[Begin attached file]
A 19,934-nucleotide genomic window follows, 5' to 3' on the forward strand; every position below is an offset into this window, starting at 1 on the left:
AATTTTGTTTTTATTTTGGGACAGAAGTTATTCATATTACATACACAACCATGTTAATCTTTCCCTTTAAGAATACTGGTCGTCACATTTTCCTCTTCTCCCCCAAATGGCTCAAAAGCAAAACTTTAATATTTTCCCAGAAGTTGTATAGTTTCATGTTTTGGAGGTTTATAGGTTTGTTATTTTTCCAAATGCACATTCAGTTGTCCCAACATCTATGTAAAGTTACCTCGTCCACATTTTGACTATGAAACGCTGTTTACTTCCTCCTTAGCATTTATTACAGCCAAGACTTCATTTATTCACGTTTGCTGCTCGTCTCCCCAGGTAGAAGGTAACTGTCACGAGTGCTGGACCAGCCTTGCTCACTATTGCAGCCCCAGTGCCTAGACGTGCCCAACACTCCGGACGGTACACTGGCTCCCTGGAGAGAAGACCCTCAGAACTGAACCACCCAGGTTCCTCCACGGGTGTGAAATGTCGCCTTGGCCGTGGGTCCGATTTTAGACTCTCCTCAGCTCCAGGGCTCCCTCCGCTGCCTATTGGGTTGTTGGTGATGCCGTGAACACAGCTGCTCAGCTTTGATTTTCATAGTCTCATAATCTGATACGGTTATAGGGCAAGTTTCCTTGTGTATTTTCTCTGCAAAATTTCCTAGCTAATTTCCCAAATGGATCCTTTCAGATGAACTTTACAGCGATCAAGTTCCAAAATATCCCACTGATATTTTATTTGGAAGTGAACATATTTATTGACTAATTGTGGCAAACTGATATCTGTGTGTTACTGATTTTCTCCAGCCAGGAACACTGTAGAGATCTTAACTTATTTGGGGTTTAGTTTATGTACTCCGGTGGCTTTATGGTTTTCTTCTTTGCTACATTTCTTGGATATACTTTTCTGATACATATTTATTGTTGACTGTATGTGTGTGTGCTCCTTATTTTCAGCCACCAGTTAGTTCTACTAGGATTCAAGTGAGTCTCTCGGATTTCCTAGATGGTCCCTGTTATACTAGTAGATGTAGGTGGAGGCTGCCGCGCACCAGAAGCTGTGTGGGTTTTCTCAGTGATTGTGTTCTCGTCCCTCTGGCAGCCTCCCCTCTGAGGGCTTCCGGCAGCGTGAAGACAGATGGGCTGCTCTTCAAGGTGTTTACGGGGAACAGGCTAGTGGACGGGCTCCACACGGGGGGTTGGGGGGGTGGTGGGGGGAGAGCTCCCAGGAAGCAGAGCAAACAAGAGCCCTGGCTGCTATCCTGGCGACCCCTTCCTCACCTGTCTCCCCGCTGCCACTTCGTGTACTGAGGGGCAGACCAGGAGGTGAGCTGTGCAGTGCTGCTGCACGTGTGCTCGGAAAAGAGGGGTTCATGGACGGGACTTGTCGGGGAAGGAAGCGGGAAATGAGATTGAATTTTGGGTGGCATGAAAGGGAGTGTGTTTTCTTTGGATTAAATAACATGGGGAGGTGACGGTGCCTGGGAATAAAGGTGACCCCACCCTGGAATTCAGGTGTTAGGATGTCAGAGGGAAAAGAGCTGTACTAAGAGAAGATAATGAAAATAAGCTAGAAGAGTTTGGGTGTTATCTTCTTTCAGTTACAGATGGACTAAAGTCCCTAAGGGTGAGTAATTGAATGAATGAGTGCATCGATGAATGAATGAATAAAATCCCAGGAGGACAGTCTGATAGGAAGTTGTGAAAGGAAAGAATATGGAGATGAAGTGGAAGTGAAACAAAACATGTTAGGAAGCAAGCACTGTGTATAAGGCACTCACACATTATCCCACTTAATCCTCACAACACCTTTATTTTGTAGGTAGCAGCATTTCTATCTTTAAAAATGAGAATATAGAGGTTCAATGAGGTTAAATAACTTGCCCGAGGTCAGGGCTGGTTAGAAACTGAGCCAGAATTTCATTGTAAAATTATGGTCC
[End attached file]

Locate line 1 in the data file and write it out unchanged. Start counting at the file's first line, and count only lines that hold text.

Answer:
A 19,934-nucleotide genomic window follows, 5' to 3' on the forward strand; every position below is an offset into this window, starting at 1 on the left: